This might seem an unnecessary history lesson but that is not the case.  Images, and the words that oftentimes accompany them, have a tendency to take on lives of their own.  The mustache sported so famously by Hitler represents many things.  It represents fear, violence, extermination, destruction, hate.  The very fact that someone would use an image as loaded as that of Hitler to make a statement about an economic policy is irresponsible.  That being said, the policies born from economic theories have had huge impacts on the lives of millions upon millions of people.  One need look no further than the former “banana republics” in Central America or the streets of American cities such as Detroit and New Orleans to see the results of economic policies gone wrong.  Sadly, people have suffered and died as a result of such policies.  But the purpose of the policies themselves was not to kill.  That distinction, in this case, is important. 

 

Although one can potentially make the argument that economic policies under recent American presidential administrations have inflicted adverse living conditions upon groups of people resulting in a perceived threat of physical destruction of that group, the purpose of the policy in and of itself was not to cause such harm.  Are these policies immoral?  Perhaps.  But the real question is: Are they genocidal?  The obvious answer is that they are not because they do not meet the criteria of genocide under accepted international legal norms.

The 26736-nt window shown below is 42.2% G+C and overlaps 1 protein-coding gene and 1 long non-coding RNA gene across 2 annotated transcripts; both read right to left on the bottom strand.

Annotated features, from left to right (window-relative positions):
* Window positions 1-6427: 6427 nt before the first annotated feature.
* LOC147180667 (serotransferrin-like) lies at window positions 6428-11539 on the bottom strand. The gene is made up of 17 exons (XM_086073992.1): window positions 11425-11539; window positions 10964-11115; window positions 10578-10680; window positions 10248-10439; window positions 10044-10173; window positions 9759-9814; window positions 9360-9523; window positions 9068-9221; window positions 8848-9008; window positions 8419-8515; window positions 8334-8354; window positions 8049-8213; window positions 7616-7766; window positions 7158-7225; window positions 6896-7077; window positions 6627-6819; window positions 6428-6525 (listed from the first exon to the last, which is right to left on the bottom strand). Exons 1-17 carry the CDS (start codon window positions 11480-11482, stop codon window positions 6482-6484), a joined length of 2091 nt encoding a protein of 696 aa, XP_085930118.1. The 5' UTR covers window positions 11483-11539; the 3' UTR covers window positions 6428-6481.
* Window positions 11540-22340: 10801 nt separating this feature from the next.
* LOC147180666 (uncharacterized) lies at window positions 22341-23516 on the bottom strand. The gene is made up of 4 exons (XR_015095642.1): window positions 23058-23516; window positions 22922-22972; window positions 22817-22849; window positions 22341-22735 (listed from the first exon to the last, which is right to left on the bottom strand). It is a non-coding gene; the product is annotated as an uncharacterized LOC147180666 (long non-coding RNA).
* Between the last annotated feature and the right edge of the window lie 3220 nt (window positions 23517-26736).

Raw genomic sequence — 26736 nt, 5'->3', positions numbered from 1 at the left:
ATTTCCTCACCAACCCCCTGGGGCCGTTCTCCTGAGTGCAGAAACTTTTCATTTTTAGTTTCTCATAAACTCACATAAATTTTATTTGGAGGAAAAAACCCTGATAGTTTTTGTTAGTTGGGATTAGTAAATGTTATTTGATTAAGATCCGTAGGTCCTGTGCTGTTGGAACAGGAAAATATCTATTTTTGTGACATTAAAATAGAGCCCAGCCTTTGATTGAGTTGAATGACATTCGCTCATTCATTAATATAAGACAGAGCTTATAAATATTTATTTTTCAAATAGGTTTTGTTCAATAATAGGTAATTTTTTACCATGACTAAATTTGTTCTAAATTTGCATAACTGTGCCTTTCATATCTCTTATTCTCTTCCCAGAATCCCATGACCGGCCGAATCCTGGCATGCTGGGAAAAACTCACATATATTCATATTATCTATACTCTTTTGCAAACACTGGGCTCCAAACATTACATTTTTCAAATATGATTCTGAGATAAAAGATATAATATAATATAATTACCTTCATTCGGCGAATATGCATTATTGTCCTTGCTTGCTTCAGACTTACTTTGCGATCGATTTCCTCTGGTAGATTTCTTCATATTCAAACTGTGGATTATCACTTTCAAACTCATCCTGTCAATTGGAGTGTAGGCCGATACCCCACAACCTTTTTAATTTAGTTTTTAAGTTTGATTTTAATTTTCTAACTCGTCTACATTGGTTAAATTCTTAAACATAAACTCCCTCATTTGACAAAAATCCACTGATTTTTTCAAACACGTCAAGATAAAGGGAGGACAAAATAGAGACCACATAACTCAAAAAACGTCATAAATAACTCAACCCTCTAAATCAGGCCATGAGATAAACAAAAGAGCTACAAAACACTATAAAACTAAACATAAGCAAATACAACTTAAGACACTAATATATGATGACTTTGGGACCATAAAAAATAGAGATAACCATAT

Overton went even further than simply holding up the sign.  He drew the comparison out further by making reference to gas chambers, one of the main methods of mass killing used during the Holocaust.  As attention-grabbing as the comparison might be, a gas chamber and an economic policy are not the same thing.  The creation of a transportation system designed solely to shuttle people to camps within which they were to be tortured, starved, gassed and worked to death is different from a set of economic policies that oftentimes have incredibly adverse effects on the people who are forced to live under them. 

 

Ian Overton and the Worldwide LaRouche Youth Movement are not the only ones to make comparisons between President Barack Obama and Adolph Hitler.  A Republican State Representative of Arizona, Brenda Barton, took to her Facebook page in October, 2013 and said “Someone is paying the National Park Service thugs overtime for their efforts to carry out the order of De Führer…” Try to ignore the obvious racial tones of this particular post.  Although the literal translation of the word “führer” in German is leader, it is commonly associated with Adolph Hitler, a fact Rep. Barton was undoubtedly aware of when she made the comment.  To invoke the reputation of Hitler when talking about the closing of national parks was callous and irresponsible.  The irresponsible overuse of comparisons to Adolph Hitler, World War II and the Holocaust do not make a point more valid or effective, they simply have the effect of undermining the significance of the events themselves.